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Twilight by Stephanie Myyer

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“I’d never given much thought to how I would die—though I’d had reason enough in the last few months—but even if I had, I would not have imagined it like this.” So begins Twilight, a literary attempt by Stephanie Meyer. It must be admitted that the book could have held promise, it could have been a dramatic adventure, and in fact it even could have rung with the bittersweet sound of an innocent romance. But it didn’t. In trying, perhaps, to please everyone, Stephanie Meyer constructed not a great novel, but an example of what not to do.

The story starts when seventeen-year-old Bella Swan leaves her home to live in a rundown old town called Forks with her father. She meets a boy, an “inhumanly beautiful boy,” who tries to ignore her. Yet she still falls irrevocably in love, even as his very existence endangers her. According to Bella, she loves Edward “unconditionally,” and yet she never listens to the advice he gives, choosing instead to enter the web of chaos he has spun.

Bella herself is a mystery. Supposedly the author’s feature character, she has not a single unique trait to call her own. Instead, Bella is a shallow, depthless person who could never exist in real life. The very fact that she loves Edward for no other reason than his “gloriously intense” eyes and perfect features shows this. She also claims to be clumsy—but never falls or trips once in his presence. In short, Bella easily proves to be neither this nor that and the only word left at all to describe her becomes Nothing. Perhaps she and Edward are attracted to each other because they are both too unreal to be truly befriended by any normal person. Edward, forget the fact that he is a vampire, is simply too perfect to be real. He is beautiful (at least everything thinks so), fast, and even strong. One could account his physical features to him being a vampire, but there is absolutely no excuse for his character. Edward is simply the stereotype boyfriend who can’t stay away. According to him, he loves Bella too much to stay away. That statement in itself makes no sense. If he really loved her, really and truly, he could make himself stay away for her sake. Instead, he spends a ridiculous amount of time alone in her presence.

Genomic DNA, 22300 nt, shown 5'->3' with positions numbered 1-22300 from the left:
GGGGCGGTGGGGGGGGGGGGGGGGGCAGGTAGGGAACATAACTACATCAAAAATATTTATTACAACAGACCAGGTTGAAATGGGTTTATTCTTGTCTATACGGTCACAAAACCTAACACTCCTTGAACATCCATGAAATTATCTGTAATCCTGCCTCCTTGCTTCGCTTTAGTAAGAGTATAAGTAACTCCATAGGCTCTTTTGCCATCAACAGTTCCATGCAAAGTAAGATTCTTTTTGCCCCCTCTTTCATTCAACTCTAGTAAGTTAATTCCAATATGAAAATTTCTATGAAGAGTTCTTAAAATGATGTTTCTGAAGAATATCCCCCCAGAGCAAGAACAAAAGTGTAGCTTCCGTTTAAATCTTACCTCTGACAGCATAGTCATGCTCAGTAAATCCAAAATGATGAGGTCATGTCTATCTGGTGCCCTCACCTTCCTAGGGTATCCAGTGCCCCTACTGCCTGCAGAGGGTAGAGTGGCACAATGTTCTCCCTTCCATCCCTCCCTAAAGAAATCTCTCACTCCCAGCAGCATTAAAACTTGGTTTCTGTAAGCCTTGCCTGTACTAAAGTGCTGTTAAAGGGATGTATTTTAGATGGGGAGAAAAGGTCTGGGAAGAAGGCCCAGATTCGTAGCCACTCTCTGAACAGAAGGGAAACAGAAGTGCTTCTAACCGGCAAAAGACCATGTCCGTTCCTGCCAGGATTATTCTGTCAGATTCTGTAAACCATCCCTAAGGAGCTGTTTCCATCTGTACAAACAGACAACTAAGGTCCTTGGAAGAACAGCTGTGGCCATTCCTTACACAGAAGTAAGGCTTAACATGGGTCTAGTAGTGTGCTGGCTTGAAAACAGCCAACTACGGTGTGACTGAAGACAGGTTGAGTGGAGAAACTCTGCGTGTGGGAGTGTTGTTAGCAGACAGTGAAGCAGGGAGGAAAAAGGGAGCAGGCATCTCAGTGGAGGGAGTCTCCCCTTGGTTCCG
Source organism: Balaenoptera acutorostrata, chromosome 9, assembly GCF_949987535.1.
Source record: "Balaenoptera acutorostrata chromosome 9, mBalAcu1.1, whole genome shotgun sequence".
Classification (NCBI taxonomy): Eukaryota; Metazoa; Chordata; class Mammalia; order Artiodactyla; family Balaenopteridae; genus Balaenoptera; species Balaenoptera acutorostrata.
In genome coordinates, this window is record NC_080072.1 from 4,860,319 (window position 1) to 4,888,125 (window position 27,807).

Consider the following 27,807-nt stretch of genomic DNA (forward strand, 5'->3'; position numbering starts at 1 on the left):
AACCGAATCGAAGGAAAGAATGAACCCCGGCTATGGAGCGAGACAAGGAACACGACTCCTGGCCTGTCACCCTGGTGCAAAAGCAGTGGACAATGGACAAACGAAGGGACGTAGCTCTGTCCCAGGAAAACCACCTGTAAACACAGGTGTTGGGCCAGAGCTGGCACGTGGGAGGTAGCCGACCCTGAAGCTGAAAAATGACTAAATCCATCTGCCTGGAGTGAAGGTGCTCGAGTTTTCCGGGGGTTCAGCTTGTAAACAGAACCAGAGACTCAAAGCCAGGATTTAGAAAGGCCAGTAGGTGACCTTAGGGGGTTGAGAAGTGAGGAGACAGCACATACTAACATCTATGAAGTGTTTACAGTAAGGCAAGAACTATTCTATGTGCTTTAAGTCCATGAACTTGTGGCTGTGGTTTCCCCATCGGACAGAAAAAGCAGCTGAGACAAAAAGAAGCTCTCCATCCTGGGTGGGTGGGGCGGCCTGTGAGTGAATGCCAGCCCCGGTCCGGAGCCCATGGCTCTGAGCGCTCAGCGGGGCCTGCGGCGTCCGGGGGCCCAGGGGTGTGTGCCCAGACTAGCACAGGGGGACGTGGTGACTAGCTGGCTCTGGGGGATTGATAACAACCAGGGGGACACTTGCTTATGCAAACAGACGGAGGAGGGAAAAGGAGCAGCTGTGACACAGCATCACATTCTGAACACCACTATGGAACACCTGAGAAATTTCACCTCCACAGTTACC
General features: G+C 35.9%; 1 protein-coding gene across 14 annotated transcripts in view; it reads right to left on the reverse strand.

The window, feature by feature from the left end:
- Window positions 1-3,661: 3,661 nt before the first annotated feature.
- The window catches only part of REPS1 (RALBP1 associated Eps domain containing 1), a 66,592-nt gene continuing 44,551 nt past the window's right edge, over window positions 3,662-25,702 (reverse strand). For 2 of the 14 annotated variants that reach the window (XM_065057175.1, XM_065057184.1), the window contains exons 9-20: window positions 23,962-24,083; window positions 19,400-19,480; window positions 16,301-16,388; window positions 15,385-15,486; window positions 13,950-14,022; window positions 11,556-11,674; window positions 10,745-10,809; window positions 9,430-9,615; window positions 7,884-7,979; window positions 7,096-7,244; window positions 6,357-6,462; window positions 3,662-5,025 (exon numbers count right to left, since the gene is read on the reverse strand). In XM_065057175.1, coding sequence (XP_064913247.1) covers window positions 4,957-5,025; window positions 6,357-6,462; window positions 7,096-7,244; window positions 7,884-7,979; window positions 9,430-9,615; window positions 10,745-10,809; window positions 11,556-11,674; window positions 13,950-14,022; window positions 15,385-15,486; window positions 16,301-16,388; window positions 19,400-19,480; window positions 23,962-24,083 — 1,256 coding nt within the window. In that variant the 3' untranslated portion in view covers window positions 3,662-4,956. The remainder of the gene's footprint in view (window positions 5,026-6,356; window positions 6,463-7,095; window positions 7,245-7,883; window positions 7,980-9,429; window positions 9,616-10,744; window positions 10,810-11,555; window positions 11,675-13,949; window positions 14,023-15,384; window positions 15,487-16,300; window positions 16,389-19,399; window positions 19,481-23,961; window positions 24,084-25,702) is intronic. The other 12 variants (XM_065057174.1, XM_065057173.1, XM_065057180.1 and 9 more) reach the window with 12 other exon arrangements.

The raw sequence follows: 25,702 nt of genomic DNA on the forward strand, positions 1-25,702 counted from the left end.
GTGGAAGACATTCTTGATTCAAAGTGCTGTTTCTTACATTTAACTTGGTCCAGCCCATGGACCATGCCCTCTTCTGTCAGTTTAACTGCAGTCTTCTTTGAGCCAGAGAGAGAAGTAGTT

At the very least it is not him who narrates the story, but Bella is nearly as bad. Let us pretend for a moment that she really is in love with Edward, then why does she narrate in the same way when she is on a date with him as when she is running for her life? Bella’s voice is confused and fake, so disoriented that it affects the already twisted plot. It only changes when she gives what is meant to be a weak attempt at sarcasm. For instance, when Edward invites her to dinner she “couldn’t think of an acceptable response to that, but filed it carefully away for future study.” But instead of lightening the heavy story, the words are neither funny nor droll, instead adding another layer to the book that does not fit it.

Indeed, not much of the book is anything else. The plot is not driven in a purposeful way at all, and scenes like the afternoon in the meadow where Edward turns all sparkly, their impromptu date out of town, and even Bella fainting have no reason to exist but to tell us for the thousandth time how wonderful/ perfect/ handsome Edward appears to Bella. She, and you may count this for yourself, spends a good two-thirds of the book gushing about him. If Stephanie Meyer had told her twisted tale in 100 pages instead of almost five times that number, the story’s quality may have risen just a bit. However, the current length only makes the book harder to get through. There are great books in the world that are as long or longer, including Little Women, Uncle Tom’s Cabin, and the more modern Harry Potter series. These books can sustain that length because their plots and characters are appealing and realistic, but from lack of these same basic qualities, Twilight can never achieve the same success.

Indeed, one can hold little hope for the remaining three books in the series, nor for anything else by Stephanie Meyer. Twilight was simply an example of everything going wrong, and as a result there is not a single audience that I can recommend it to with a clear conscience. None of the elements were able to successfully blend into each other, constructing instead a story so pointless and broken up that it is best put to use at night, as a way to fall asleep. If we stretch the truth far enough, we may even say that Twilight is good enough to while away the hours, but for anyone who wants a captivating read, a book driven with something of substance, they cannot begin even to consider it.



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PointeWriter said...
Jan. 26, 2011 at 10:58 pm
Please leave comments on this! Because even if you think it's the worst thing you have ever read, I want to know why.
 
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